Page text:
I spend months and then years see-sawing between these two choices. I become emotionally unstable, lashing out defensively when criticized, finding fault with the church, with the preacher, with my husband; withdrawing even from my children. In desperation, I turn to the Bible. I’ve been told the Bible is the only way to salvation, that when it was completed, God left it for us to read it, believe it and live by it, trusting those who have already figured it out for us. I hear controversy over the promised gift of the Holy Spirit. Is it for us or was it just for the apostles and those they personally taught until the Bible was completed? I begin reading the Bible more. I start underlining passages that speak of the Holy Spirit. If I take out the Spirit there isn’t much left of the Bible. I read that the fruit of the Spirit is peace, joy, love, patience, self-control, kindness and gentleness of spirit, but the harder I try to produce those results, the more angry and disillusioned I become. That other choice, never-never land, is so tempting!

God hasn’t given up on me yet. He puts books into my hands which present another view of Him than I have previously seen. I read testimonies from people who have actually put their faith in Him, repented and confessed their sins. They are experiencing the peace I have only heard about.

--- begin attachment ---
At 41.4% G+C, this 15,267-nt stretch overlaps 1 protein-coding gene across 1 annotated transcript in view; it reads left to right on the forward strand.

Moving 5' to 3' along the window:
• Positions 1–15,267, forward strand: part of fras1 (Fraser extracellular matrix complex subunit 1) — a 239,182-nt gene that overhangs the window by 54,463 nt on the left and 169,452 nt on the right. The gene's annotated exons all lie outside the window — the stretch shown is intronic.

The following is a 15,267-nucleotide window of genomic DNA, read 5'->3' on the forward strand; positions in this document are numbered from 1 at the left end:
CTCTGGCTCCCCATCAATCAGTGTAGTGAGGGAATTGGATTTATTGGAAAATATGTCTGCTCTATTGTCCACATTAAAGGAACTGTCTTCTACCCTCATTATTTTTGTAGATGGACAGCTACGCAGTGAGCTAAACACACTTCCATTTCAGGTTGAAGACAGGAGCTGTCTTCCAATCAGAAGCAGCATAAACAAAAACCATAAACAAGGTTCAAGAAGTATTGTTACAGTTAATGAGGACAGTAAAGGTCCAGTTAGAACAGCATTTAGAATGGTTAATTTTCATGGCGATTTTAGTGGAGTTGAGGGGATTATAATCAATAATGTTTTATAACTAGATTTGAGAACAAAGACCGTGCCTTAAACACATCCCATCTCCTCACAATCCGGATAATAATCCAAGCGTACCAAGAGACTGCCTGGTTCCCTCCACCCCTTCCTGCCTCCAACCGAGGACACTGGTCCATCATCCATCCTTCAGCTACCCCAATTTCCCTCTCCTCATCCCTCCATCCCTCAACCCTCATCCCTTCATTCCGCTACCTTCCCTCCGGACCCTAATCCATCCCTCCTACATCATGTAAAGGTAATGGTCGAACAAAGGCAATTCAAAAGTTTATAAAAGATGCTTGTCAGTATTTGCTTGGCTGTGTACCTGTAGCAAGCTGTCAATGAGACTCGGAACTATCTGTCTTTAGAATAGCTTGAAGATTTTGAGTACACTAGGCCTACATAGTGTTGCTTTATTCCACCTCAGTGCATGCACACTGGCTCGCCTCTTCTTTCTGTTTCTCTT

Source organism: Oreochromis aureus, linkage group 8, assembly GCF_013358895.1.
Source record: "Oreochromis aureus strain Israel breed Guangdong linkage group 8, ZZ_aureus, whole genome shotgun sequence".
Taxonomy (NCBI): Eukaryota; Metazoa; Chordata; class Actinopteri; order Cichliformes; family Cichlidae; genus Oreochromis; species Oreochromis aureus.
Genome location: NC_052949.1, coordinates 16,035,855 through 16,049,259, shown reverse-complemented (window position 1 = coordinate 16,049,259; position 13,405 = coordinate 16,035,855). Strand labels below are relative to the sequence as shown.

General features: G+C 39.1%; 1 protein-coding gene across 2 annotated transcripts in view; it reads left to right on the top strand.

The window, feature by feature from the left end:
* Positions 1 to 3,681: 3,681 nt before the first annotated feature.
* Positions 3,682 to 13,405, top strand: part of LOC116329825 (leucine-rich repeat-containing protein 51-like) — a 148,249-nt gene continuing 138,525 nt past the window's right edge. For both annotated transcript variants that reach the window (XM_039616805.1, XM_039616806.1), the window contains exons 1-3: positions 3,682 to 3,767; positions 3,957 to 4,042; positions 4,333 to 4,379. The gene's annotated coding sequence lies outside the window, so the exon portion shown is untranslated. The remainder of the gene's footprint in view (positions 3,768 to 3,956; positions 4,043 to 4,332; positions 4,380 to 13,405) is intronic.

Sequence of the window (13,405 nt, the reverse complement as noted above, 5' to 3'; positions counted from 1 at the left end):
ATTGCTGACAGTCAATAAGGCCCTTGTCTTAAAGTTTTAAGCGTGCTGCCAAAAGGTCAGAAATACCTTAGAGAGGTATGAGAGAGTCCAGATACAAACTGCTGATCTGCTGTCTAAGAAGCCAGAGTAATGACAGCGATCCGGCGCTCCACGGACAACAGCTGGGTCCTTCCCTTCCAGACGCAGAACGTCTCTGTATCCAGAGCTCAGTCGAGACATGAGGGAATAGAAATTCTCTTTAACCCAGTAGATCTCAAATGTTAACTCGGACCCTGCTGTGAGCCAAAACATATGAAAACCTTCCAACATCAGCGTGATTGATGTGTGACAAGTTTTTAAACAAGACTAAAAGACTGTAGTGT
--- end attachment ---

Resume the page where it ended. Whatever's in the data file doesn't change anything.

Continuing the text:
When I finally begin to realize that His righteousness really is greater than anything I can ever achieve on my own and that the only way I can ever be right with Him is through faith in Jesus and obedience to His commands, I give up, and admit to myself that I’m not God. When I give my life to Him to do with as He pleases, when I repent of my selfish, self-centered pride, He accepts me with open arms and overwhelms me with His love. I learn that His grace is sufficient for me. I am finally able to do His will by the power of His gracious Holy Spirit living within me. When I turn and try to go my own way, He graciously and patiently waits for me to yield to Him again. He really is my loving Father, teaching and training and disciplining His child. I am a slow learner of His way, but there is never any condemnation because I am already buried in Christ, covered by His righteousness, redeemed by His blood. When I wander or deliberately turn away from him to do what I want to do, I suffer the consequences of my foolishness, but I do not forfeit my salvation, nor do I weaken His love for me. He is continually drawing me back to Him. He is always patiently waiting for me to feel His love and respond with repentance and gratitude. Even repentance and gratitude are His gracious gifts to me.